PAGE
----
Top News: Non-OPEC Countries Join OPEC In Agreeing Oil Output Cut
VIENNA (Alliance News) – The Organisation of the Petroleum Exporting Countries managed to broaden its efforts to cut oil output on Saturday, when 11 countries outside this group joined a plan that is aimed at raising prices.
The non-OPEC countries agreed to slash their output by 558,000 barrels per day, OPEC President Mohammed al-Sada announced in Vienna.
Together with OPEC’s recent decision to reduce its production by 1.2 million barrels a day, Saturday’s agreement will take 1.76 million barrels per day out of the market in the first half of next year.
Participating countries said the deal could be extended for six more months if needed.
Although OPEC had aimed for a slightly higher contribution from non-OPEC countries, both sides hailed the deal that was concluded by oil ministers in Vienna.
“I believe that this is a truly historic event,” said Russian Energy Minister Alexander Novak, pointing out that the OPEC and non-OPEC countries represented at the talks account for more than half of global supplies.
Representing the world’s largest oil producer, Novak had led the group of non-OPEC countries that also included Mexico, Kazakhstan, Azerbaijan and Malaysia.
OPEC’s 13 active member countries decided in late November that they would bring their output down to a total of 32.5 million barrels per day early next year, in order to counter dwindling oil revenues and to revive investment in oil fields.
Saturday’s broad agreement that took one year to negotiate marks the first time since the 2008 financial crisis that OPEC and non-OPEC countries join forces to push up oil prices in this manner.
Prices plummeted in mid-2014. Since then, oil countries have been grappling with dwindling revenues and strained budgets, while oil companies have thrown future supply levels in doubt by stopping investments in oil fields.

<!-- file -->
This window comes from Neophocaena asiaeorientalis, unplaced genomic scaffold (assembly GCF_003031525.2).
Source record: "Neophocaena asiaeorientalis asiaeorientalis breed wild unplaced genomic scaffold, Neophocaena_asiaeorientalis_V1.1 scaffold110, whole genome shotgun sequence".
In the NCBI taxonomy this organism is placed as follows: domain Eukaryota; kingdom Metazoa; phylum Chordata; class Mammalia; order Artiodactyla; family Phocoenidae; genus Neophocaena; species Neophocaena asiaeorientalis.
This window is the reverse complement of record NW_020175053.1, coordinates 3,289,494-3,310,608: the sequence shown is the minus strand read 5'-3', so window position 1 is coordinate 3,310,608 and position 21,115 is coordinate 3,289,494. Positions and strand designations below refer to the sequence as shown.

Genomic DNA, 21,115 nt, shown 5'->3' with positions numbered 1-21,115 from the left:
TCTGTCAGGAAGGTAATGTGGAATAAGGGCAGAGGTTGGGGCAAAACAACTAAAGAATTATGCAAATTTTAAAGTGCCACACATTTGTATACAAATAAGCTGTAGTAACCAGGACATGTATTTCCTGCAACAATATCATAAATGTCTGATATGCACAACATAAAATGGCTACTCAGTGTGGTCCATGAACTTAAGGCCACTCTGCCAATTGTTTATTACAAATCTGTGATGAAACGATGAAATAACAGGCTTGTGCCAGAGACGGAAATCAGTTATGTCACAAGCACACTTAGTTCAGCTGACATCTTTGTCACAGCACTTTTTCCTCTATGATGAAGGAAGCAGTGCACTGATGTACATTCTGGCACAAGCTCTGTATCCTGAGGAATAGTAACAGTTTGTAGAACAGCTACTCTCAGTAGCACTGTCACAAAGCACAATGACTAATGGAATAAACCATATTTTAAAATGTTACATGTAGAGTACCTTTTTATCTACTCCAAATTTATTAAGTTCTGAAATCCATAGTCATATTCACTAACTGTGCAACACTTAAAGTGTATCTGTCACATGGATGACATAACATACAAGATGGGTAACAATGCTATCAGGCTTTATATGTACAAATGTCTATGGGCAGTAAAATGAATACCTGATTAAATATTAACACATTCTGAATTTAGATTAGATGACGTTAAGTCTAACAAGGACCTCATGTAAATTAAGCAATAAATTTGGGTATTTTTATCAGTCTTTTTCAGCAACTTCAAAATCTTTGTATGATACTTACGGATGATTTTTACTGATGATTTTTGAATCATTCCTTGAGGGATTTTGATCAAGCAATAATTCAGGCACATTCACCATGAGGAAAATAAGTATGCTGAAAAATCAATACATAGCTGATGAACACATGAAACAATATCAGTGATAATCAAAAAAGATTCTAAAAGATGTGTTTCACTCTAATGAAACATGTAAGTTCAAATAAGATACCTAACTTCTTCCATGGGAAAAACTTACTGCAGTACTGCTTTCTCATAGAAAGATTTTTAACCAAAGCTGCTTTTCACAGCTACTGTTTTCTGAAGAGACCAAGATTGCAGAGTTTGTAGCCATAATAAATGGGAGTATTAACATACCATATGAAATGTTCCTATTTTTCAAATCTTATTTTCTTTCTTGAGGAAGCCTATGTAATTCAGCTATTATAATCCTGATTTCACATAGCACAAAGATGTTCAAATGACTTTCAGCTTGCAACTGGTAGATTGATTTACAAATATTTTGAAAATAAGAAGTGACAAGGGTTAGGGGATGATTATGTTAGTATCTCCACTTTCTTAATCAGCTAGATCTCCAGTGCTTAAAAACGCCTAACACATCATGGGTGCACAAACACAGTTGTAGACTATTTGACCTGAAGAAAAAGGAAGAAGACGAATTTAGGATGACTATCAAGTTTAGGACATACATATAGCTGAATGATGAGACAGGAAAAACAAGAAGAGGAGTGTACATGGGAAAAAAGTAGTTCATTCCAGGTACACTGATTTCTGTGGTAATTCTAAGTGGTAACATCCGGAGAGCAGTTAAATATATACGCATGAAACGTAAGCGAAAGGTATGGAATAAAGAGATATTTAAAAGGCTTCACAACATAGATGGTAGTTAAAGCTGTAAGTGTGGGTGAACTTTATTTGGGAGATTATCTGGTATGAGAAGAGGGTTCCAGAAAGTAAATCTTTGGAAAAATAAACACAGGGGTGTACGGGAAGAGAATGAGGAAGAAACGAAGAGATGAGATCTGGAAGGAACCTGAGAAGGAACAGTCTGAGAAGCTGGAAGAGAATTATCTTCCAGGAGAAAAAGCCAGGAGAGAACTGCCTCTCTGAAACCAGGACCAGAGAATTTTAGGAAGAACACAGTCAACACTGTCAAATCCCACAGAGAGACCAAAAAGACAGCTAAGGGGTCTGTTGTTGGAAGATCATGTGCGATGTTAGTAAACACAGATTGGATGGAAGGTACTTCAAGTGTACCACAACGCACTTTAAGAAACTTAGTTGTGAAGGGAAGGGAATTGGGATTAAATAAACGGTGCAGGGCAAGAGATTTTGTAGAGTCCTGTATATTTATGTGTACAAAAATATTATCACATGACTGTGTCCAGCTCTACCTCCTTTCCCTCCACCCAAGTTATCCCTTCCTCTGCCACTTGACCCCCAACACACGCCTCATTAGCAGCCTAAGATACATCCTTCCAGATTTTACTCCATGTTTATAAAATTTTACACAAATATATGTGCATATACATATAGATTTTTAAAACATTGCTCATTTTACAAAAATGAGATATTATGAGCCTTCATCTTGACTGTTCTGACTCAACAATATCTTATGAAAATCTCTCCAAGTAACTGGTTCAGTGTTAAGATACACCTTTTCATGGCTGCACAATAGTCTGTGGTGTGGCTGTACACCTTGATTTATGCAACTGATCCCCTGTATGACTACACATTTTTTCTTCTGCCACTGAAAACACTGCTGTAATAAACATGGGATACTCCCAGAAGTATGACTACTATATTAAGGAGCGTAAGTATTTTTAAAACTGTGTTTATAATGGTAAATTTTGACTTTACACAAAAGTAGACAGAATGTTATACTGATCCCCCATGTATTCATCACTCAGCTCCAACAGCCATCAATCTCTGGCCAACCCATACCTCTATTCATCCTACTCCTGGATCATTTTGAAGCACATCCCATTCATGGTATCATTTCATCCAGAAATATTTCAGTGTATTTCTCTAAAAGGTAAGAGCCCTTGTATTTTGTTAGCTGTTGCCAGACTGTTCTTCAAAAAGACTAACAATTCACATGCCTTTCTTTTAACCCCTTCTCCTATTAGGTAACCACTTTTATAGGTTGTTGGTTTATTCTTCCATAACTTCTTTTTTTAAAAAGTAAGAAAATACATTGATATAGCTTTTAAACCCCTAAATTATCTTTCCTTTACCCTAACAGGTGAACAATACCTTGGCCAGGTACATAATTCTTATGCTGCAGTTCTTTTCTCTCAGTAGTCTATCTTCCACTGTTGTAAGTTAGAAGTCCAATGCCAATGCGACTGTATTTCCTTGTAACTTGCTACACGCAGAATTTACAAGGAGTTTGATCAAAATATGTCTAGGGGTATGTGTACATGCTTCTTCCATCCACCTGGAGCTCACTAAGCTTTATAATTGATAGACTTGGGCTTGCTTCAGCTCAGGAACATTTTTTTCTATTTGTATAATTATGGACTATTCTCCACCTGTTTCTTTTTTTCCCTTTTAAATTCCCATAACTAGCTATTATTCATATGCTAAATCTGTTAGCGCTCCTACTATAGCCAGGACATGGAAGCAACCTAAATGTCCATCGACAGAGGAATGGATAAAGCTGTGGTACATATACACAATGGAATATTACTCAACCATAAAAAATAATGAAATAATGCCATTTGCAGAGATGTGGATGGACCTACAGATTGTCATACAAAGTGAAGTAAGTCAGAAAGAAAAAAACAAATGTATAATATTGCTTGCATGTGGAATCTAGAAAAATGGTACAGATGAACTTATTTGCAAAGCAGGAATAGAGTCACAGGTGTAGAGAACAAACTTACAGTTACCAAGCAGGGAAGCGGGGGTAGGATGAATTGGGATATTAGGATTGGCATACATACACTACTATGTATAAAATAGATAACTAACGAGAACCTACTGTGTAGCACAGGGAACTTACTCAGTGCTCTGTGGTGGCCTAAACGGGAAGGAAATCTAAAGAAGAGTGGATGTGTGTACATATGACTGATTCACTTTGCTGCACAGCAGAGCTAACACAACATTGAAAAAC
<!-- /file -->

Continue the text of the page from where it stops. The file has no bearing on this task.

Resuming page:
Since OPEC members decided to limit their flow of oil last week, the benchmark price for Brent oil has risen about 15% to nearly USD55 per barrel.
Analysts have questioned whether OPEC will show more discipline than in the past and stick to the upper production limit of 32.5 million barrels that it has set itself for the start of next year.
Russia’s Novak told his fellow non-OPEC colleagues that the efficiency of the production cut would also hinge on them.
“I would like to stress that the whole deal depends on active and responsible participation by non-OPEC producers,” he said.
OPEC stressed that it plans to continue working with outside countries to influence markets.
“We believe it is vital to institutionalize a framework of cooperation between OPEC and non-OPEC producing countries,” said Qatari Energy Minister Mohammed, who currently presides over OPEC meetings.
Due to an oil boom in the US, prices dropped from above 100 dollars per barrel in June 2014 to below 30 dollars early this year.
OPEC initially kept flooding the market in an attempt to win back market shares from the US, since the cartel’s members can pump oil at lower cost than North American producers.
However, OPEC countries changed their minds and opted for a cut after the lower prices forced them to reduce social spending and threatened long-term revenues as oil field projects were delayed.